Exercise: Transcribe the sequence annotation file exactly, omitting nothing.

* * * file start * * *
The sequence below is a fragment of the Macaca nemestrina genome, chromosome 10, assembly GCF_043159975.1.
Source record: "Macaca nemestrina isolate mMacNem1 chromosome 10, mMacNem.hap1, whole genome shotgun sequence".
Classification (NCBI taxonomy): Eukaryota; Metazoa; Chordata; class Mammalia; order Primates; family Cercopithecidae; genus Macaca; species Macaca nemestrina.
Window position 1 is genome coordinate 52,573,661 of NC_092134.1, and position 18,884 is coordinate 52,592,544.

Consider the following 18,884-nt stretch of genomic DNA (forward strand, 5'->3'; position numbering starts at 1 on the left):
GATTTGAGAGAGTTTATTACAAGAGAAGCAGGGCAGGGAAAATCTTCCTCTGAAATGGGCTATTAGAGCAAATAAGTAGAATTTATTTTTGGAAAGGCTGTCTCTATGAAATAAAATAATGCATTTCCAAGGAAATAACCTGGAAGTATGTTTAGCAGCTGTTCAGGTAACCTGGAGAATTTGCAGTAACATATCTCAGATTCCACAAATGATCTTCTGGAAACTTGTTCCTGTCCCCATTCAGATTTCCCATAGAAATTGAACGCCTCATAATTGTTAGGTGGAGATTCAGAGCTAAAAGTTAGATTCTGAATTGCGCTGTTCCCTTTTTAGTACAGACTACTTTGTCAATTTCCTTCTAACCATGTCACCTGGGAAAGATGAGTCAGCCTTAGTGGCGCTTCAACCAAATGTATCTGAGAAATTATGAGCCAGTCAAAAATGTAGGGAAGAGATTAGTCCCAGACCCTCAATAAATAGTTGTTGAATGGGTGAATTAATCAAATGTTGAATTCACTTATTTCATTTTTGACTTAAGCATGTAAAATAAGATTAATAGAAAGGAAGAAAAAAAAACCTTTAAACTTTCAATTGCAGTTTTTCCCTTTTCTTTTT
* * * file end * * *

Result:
The sequence below is a fragment of the Macaca nemestrina genome, chromosome 10, assembly GCF_043159975.1.
Source record: "Macaca nemestrina isolate mMacNem1 chromosome 10, mMacNem.hap1, whole genome shotgun sequence".
Classification (NCBI taxonomy): Eukaryota; Metazoa; Chordata; class Mammalia; order Primates; family Cercopithecidae; genus Macaca; species Macaca nemestrina.
Window position 1 is genome coordinate 52,573,661 of NC_092134.1, and position 18,884 is coordinate 52,592,544.

Consider the following 18,884-nt stretch of genomic DNA (forward strand, 5'->3'; position numbering starts at 1 on the left):
GATTTGAGAGAGTTTATTACAAGAGAAGCAGGGCAGGGAAAATCTTCCTCTGAAATGGGCTATTAGAGCAAATAAGTAGAATTTATTTTTGGAAAGGCTGTCTCTATGAAATAAAATAATGCATTTCCAAGGAAATAACCTGGAAGTATGTTTAGCAGCTGTTCAGGTAACCTGGAGAATTTGCAGTAACATATCTCAGATTCCACAAATGATCTTCTGGAAACTTGTTCCTGTCCCCATTCAGATTTCCCATAGAAATTGAACGCCTCATAATTGTTAGGTGGAGATTCAGAGCTAAAAGTTAGATTCTGAATTGCGCTGTTCCCTTTTTAGTACAGACTACTTTGTCAATTTCCTTCTAACCATGTCACCTGGGAAAGATGAGTCAGCCTTAGTGGCGCTTCAACCAAATGTATCTGAGAAATTATGAGCCAGTCAAAAATGTAGGGAAGAGATTAGTCCCAGACCCTCAATAAATAGTTGTTGAATGGGTGAATTAATCAAATGTTGAATTCACTTATTTCATTTTTGACTTAAGCATGTAAAATAAGATTAATAGAAAGGAAGAAAAAAAAACCTTTAAACTTTCAATTGCAGTTTTTCCCTTTTCTTTTT